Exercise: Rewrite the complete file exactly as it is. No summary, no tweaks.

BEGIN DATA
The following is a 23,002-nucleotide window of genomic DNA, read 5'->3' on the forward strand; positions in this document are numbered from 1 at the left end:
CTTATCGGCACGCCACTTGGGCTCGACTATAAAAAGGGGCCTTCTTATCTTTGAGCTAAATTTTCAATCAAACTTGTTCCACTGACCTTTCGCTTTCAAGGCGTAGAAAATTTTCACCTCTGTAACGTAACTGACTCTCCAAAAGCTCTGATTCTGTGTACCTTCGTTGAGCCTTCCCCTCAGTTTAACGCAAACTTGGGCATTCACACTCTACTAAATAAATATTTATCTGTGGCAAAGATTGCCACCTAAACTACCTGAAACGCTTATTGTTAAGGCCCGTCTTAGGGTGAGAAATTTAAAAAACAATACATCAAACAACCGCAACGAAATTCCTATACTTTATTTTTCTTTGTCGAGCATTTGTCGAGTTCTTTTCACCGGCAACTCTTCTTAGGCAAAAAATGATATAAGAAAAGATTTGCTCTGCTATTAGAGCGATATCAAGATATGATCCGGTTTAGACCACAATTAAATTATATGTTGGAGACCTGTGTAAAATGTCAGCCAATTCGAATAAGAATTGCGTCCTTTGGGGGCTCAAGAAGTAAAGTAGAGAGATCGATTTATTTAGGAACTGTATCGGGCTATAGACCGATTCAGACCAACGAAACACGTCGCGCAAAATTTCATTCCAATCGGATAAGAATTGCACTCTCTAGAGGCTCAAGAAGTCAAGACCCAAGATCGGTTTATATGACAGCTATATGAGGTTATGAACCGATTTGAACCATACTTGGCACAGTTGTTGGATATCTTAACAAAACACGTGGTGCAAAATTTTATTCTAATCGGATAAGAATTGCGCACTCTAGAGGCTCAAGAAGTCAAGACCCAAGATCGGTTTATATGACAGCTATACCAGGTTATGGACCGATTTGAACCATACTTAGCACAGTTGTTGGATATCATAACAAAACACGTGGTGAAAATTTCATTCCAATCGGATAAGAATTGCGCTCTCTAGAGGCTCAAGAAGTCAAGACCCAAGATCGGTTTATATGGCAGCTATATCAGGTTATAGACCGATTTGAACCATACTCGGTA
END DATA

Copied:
The following is a 23,002-nucleotide window of genomic DNA, read 5'->3' on the forward strand; positions in this document are numbered from 1 at the left end:
CTTATCGGCACGCCACTTGGGCTCGACTATAAAAAGGGGCCTTCTTATCTTTGAGCTAAATTTTCAATCAAACTTGTTCCACTGACCTTTCGCTTTCAAGGCGTAGAAAATTTTCACCTCTGTAACGTAACTGACTCTCCAAAAGCTCTGATTCTGTGTACCTTCGTTGAGCCTTCCCCTCAGTTTAACGCAAACTTGGGCATTCACACTCTACTAAATAAATATTTATCTGTGGCAAAGATTGCCACCTAAACTACCTGAAACGCTTATTGTTAAGGCCCGTCTTAGGGTGAGAAATTTAAAAAACAATACATCAAACAACCGCAACGAAATTCCTATACTTTATTTTTCTTTGTCGAGCATTTGTCGAGTTCTTTTCACCGGCAACTCTTCTTAGGCAAAAAATGATATAAGAAAAGATTTGCTCTGCTATTAGAGCGATATCAAGATATGATCCGGTTTAGACCACAATTAAATTATATGTTGGAGACCTGTGTAAAATGTCAGCCAATTCGAATAAGAATTGCGTCCTTTGGGGGCTCAAGAAGTAAAGTAGAGAGATCGATTTATTTAGGAACTGTATCGGGCTATAGACCGATTCAGACCAACGAAACACGTCGCGCAAAATTTCATTCCAATCGGATAAGAATTGCACTCTCTAGAGGCTCAAGAAGTCAAGACCCAAGATCGGTTTATATGACAGCTATATGAGGTTATGAACCGATTTGAACCATACTTGGCACAGTTGTTGGATATCTTAACAAAACACGTGGTGCAAAATTTTATTCTAATCGGATAAGAATTGCGCACTCTAGAGGCTCAAGAAGTCAAGACCCAAGATCGGTTTATATGACAGCTATACCAGGTTATGGACCGATTTGAACCATACTTAGCACAGTTGTTGGATATCATAACAAAACACGTGGTGAAAATTTCATTCCAATCGGATAAGAATTGCGCTCTCTAGAGGCTCAAGAAGTCAAGACCCAAGATCGGTTTATATGGCAGCTATATCAGGTTATAGACCGATTTGAACCATACTCGGTA